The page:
Originally Posted by Bootstrap Bill
Okay, after viewing the videos and reading the literature, here are some of my preliminary thoughts.
1. The whole concept needs to be updated. It doesn't take Nanotechnology into account. The assembler if/when it is developed could do everything the RBE can do and more, in the comfort of your own home, making household products, food and more out of your own recycled waste and using free solar power.
2. The cities themselves need to be updated as well. If we have Nanotechnology we could use Utility Fog to build them and rebuild them daily if we wanted to.
- scroll down to the external links. Neat stuff.
3. Some things will always be scarce and valuable.
b: Precious metals and gems
c: Hand made products - fine furniture, crafts, clothing.... things that take lots of labor to produce. Many people prefer handcrafted merchandise over mass produced junk and are willing to pay for it.
d: Meals created by well known chefs
e: Good seats at sporting events, concerts, Broadway musicals, etc.
If there is no money, how will these items and services be distributed? Why would someone spend lots of time producing something if there was no personal gain?
4. People are greedy. People are selfish. People are LAZY. If items are free, they will take all they can and more. Don't bother washing your clothes, throw them out and order a new set. Don't worry about leaving that laptop computer out in the rain, you can get a new one free anytime you want.
Will the system place limits on what people can request? That leaves open the possibilities of a black market - people will steal instead of waiting for their turn to get a particular item. This could also cause the creation of an underground currency.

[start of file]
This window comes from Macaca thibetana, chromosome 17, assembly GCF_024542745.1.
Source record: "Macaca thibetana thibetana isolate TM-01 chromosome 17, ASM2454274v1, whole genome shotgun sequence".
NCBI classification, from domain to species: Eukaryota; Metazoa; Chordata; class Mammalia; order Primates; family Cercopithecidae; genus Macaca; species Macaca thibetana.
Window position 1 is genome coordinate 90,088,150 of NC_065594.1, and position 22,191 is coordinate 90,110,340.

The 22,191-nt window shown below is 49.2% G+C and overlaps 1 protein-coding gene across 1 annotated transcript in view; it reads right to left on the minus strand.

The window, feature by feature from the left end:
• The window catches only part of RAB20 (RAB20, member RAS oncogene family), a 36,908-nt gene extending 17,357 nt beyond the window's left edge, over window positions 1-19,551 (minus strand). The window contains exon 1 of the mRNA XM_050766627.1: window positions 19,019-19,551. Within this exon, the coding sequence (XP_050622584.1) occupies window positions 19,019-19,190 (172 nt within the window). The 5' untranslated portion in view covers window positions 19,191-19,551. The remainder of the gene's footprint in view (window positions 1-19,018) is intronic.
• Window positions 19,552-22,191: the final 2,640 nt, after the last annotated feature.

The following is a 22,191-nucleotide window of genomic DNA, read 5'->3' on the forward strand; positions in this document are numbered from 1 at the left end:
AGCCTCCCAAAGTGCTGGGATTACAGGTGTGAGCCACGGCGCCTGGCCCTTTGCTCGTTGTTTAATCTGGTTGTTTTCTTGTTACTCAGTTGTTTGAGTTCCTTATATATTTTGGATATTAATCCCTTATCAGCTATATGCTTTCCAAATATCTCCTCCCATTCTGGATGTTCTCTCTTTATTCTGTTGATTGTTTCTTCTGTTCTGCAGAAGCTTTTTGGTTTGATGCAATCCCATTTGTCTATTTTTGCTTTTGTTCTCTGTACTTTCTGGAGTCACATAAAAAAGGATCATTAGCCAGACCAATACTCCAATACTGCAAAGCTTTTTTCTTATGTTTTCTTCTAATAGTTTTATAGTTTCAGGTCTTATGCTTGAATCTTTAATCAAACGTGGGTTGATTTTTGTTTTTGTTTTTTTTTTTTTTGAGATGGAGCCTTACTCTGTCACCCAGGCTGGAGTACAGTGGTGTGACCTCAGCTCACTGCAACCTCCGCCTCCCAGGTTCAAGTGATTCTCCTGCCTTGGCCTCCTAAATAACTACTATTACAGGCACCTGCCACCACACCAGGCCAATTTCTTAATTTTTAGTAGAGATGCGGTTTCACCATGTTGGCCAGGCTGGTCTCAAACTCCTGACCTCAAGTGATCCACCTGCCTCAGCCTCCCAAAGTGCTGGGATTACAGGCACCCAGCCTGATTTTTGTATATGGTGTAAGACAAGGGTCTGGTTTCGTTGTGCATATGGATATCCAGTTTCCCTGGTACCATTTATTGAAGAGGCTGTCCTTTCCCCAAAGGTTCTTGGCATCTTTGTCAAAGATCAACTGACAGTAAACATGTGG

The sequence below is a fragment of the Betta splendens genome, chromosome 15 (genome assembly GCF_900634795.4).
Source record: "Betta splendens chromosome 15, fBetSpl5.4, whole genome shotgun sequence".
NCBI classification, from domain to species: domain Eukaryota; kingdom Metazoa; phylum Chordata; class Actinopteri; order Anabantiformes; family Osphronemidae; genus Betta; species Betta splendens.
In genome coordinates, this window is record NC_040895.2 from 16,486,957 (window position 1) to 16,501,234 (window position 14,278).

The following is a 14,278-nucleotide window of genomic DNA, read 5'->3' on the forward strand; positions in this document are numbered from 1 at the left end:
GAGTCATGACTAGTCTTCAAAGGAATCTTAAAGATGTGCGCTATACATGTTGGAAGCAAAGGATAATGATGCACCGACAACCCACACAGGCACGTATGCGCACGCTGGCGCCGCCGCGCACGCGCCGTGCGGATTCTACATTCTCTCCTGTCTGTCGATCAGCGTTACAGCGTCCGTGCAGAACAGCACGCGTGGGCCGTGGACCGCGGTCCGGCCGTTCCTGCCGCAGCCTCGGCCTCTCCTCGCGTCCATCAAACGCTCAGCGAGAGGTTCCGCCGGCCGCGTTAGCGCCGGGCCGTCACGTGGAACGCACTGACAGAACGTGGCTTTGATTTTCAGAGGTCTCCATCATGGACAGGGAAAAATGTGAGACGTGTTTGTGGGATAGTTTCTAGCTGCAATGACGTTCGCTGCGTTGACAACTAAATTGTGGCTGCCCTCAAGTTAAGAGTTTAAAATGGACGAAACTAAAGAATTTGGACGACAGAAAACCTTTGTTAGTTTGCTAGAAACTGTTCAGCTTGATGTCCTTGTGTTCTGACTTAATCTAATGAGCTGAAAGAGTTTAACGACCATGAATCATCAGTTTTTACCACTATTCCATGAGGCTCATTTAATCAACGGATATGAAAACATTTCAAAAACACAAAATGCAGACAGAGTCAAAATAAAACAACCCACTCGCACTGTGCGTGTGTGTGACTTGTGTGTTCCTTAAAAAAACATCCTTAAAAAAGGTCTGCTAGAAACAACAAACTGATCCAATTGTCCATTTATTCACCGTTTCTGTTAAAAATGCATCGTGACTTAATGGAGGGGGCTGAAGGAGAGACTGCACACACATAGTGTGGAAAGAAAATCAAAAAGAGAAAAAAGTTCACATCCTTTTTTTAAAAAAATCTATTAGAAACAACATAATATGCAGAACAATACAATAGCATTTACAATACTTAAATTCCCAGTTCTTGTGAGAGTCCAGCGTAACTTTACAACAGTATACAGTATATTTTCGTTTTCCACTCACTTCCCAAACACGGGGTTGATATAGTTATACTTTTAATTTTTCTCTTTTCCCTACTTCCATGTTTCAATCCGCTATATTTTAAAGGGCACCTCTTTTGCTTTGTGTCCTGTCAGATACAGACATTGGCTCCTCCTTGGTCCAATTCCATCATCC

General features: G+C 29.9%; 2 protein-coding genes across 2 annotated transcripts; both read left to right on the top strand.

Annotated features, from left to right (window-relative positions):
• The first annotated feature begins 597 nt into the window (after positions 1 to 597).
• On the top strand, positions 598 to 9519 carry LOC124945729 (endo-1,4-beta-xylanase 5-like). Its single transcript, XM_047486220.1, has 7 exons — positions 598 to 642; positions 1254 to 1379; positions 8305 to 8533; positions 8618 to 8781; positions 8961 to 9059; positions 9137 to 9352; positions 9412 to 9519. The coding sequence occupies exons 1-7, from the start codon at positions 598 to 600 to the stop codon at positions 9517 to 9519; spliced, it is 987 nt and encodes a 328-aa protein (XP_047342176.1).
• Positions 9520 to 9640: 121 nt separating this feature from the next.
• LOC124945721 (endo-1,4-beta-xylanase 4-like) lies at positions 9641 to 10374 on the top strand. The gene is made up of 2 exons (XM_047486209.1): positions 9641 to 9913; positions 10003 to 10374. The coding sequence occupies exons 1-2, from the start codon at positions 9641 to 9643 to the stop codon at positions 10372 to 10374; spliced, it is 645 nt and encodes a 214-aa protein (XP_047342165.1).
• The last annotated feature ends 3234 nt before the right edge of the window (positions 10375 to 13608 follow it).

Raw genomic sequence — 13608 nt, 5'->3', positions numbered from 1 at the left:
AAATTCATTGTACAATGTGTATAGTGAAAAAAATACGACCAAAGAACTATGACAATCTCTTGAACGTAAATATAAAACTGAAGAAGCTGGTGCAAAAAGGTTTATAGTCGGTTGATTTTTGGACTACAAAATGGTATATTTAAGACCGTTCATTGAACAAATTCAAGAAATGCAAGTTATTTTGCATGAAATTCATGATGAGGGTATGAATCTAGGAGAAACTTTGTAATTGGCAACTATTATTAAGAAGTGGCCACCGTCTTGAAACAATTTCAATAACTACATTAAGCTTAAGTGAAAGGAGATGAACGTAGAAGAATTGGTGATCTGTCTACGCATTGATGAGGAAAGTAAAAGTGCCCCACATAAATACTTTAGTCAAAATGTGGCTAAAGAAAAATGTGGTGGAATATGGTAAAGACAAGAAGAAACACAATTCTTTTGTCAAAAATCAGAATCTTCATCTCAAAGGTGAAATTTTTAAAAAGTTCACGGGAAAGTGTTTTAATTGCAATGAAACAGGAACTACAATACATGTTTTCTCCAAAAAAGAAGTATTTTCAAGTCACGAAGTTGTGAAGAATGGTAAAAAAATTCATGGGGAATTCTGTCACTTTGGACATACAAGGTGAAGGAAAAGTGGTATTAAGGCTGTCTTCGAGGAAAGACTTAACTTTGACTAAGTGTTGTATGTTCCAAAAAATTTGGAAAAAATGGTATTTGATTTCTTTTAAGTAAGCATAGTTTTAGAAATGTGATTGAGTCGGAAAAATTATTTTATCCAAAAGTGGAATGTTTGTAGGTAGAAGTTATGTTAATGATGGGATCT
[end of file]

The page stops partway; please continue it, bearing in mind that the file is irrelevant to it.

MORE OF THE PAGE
If the RBE is to become a reality, it will have to coexist with some kind of cash system - the basics might be free, but the extras will have to be earned somehow.
5. The cities all look like the same post-modern style. Not everyone is into that. There needs to be more variety.
6. Do they really expect us to bulldoze our cities and start over? What about our history? What about our famous landmarks? Should we forget they exist?
7. If people no longer have to work, many of them will simply become couch potatoes. Go rent the movie Idiocracy. Sure a few of them will do productive things, but the average person will vegetate and accomplish NOTHING useful.
They have a lot of neat ideas, but the whole concept needs a lot of work.
1. Nanotechnology has already been taken into account in part 2 of this presentation:
• Video Link• Video Link
Other than that I am more than aware of the vast implications that nanotechnology will have on society in the future.
However, TVP is mostly concerned with the technologies we can make use of TODAY, not fanciful future tech that has yet to exist. If these future tech can be developed and readily applicable today (and has passed through all health&safety tests/procedures), then great (that's why nuclear fusion was not mentioned in Zeitgeist Addendum, but Geothermal and Evacuated Tube Transport Technology was).